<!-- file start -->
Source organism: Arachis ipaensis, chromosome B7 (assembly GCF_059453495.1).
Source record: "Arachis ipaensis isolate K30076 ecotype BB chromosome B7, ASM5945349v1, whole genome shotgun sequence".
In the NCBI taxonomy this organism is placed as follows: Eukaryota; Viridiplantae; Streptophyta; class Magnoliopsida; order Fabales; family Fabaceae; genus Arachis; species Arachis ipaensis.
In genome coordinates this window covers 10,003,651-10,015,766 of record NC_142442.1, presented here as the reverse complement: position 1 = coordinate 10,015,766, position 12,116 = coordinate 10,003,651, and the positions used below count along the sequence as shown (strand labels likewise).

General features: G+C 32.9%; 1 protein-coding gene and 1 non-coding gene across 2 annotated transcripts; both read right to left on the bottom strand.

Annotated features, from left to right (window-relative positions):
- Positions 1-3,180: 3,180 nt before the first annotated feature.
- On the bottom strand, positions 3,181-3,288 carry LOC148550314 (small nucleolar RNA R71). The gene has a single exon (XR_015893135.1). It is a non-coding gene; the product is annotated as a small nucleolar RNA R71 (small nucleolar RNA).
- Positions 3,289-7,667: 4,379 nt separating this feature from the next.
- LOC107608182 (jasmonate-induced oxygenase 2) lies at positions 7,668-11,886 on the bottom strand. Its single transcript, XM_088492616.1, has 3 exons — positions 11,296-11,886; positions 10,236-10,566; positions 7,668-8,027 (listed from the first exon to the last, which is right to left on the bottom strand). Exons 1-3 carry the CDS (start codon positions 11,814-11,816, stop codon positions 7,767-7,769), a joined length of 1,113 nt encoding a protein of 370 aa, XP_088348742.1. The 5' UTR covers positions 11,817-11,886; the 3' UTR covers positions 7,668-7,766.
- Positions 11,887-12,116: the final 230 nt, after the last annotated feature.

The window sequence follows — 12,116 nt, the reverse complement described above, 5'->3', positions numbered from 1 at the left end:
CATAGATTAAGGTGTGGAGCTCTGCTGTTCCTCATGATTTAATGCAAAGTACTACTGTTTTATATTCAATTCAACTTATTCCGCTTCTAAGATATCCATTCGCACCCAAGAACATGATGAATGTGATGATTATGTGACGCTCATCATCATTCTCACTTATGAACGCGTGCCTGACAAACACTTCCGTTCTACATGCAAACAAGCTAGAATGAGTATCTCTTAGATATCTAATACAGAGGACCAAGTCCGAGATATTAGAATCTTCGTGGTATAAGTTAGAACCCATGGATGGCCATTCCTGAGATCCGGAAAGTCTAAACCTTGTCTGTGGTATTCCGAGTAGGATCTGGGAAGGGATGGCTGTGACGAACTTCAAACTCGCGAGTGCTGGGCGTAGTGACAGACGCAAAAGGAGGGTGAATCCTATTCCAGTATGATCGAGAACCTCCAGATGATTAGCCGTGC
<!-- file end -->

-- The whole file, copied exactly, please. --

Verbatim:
Source organism: Arachis ipaensis, chromosome B7 (assembly GCF_059453495.1).
Source record: "Arachis ipaensis isolate K30076 ecotype BB chromosome B7, ASM5945349v1, whole genome shotgun sequence".
In the NCBI taxonomy this organism is placed as follows: Eukaryota; Viridiplantae; Streptophyta; class Magnoliopsida; order Fabales; family Fabaceae; genus Arachis; species Arachis ipaensis.
In genome coordinates this window covers 10,003,651-10,015,766 of record NC_142442.1, presented here as the reverse complement: position 1 = coordinate 10,015,766, position 12,116 = coordinate 10,003,651, and the positions used below count along the sequence as shown (strand labels likewise).

General features: G+C 32.9%; 1 protein-coding gene and 1 non-coding gene across 2 annotated transcripts; both read right to left on the bottom strand.

Annotated features, from left to right (window-relative positions):
- Positions 1-3,180: 3,180 nt before the first annotated feature.
- On the bottom strand, positions 3,181-3,288 carry LOC148550314 (small nucleolar RNA R71). The gene has a single exon (XR_015893135.1). It is a non-coding gene; the product is annotated as a small nucleolar RNA R71 (small nucleolar RNA).
- Positions 3,289-7,667: 4,379 nt separating this feature from the next.
- LOC107608182 (jasmonate-induced oxygenase 2) lies at positions 7,668-11,886 on the bottom strand. Its single transcript, XM_088492616.1, has 3 exons — positions 11,296-11,886; positions 10,236-10,566; positions 7,668-8,027 (listed from the first exon to the last, which is right to left on the bottom strand). Exons 1-3 carry the CDS (start codon positions 11,814-11,816, stop codon positions 7,767-7,769), a joined length of 1,113 nt encoding a protein of 370 aa, XP_088348742.1. The 5' UTR covers positions 11,817-11,886; the 3' UTR covers positions 7,668-7,766.
- Positions 11,887-12,116: the final 230 nt, after the last annotated feature.

The window sequence follows — 12,116 nt, the reverse complement described above, 5'->3', positions numbered from 1 at the left end:
CATAGATTAAGGTGTGGAGCTCTGCTGTTCCTCATGATTTAATGCAAAGTACTACTGTTTTATATTCAATTCAACTTATTCCGCTTCTAAGATATCCATTCGCACCCAAGAACATGATGAATGTGATGATTATGTGACGCTCATCATCATTCTCACTTATGAACGCGTGCCTGACAAACACTTCCGTTCTACATGCAAACAAGCTAGAATGAGTATCTCTTAGATATCTAATACAGAGGACCAAGTCCGAGATATTAGAATCTTCGTGGTATAAGTTAGAACCCATGGATGGCCATTCCTGAGATCCGGAAAGTCTAAACCTTGTCTGTGGTATTCCGAGTAGGATCTGGGAAGGGATGGCTGTGACGAACTTCAAACTCGCGAGTGCTGGGCGTAGTGACAGACGCAAAAGGAGGGTGAATCCTATTCCAGTATGATCGAGAACCTCCAGATGATTAGCCGTGC